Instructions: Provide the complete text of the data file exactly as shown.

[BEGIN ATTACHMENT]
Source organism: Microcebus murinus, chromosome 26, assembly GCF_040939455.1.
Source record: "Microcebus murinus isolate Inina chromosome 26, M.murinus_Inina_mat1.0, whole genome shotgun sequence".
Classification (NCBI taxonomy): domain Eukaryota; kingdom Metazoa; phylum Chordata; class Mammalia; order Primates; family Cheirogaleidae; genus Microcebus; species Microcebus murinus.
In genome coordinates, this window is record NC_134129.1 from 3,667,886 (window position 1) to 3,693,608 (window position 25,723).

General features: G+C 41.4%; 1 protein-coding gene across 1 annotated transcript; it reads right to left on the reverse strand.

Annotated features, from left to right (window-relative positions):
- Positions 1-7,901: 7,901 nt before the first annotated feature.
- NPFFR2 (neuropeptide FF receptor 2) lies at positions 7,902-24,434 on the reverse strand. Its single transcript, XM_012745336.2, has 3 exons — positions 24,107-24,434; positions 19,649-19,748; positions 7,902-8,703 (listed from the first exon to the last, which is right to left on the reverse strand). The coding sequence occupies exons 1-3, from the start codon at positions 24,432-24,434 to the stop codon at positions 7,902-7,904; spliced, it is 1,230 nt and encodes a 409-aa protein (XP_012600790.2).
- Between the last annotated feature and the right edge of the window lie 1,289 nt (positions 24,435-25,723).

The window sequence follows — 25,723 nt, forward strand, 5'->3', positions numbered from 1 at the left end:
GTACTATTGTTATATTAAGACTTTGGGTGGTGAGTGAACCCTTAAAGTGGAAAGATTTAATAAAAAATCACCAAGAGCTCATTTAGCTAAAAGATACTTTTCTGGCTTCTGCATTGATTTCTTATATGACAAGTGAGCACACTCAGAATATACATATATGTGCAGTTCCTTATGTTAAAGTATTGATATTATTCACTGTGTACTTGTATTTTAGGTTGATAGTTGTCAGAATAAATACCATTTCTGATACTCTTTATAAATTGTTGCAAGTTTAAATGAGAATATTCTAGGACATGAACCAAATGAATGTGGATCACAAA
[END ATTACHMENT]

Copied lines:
Source organism: Microcebus murinus, chromosome 26, assembly GCF_040939455.1.
Source record: "Microcebus murinus isolate Inina chromosome 26, M.murinus_Inina_mat1.0, whole genome shotgun sequence".
Classification (NCBI taxonomy): domain Eukaryota; kingdom Metazoa; phylum Chordata; class Mammalia; order Primates; family Cheirogaleidae; genus Microcebus; species Microcebus murinus.
In genome coordinates, this window is record NC_134129.1 from 3,667,886 (window position 1) to 3,693,608 (window position 25,723).

General features: G+C 41.4%; 1 protein-coding gene across 1 annotated transcript; it reads right to left on the reverse strand.

Annotated features, from left to right (window-relative positions):
- Positions 1-7,901: 7,901 nt before the first annotated feature.
- NPFFR2 (neuropeptide FF receptor 2) lies at positions 7,902-24,434 on the reverse strand. Its single transcript, XM_012745336.2, has 3 exons — positions 24,107-24,434; positions 19,649-19,748; positions 7,902-8,703 (listed from the first exon to the last, which is right to left on the reverse strand). The coding sequence occupies exons 1-3, from the start codon at positions 24,432-24,434 to the stop codon at positions 7,902-7,904; spliced, it is 1,230 nt and encodes a 409-aa protein (XP_012600790.2).
- Between the last annotated feature and the right edge of the window lie 1,289 nt (positions 24,435-25,723).

The window sequence follows — 25,723 nt, forward strand, 5'->3', positions numbered from 1 at the left end:
GTACTATTGTTATATTAAGACTTTGGGTGGTGAGTGAACCCTTAAAGTGGAAAGATTTAATAAAAAATCACCAAGAGCTCATTTAGCTAAAAGATACTTTTCTGGCTTCTGCATTGATTTCTTATATGACAAGTGAGCACACTCAGAATATACATATATGTGCAGTTCCTTATGTTAAAGTATTGATATTATTCACTGTGTACTTGTATTTTAGGTTGATAGTTGTCAGAATAAATACCATTTCTGATACTCTTTATAAATTGTTGCAAGTTTAAATGAGAATATTCTAGGACATGAACCAAATGAATGTGGATCACAAA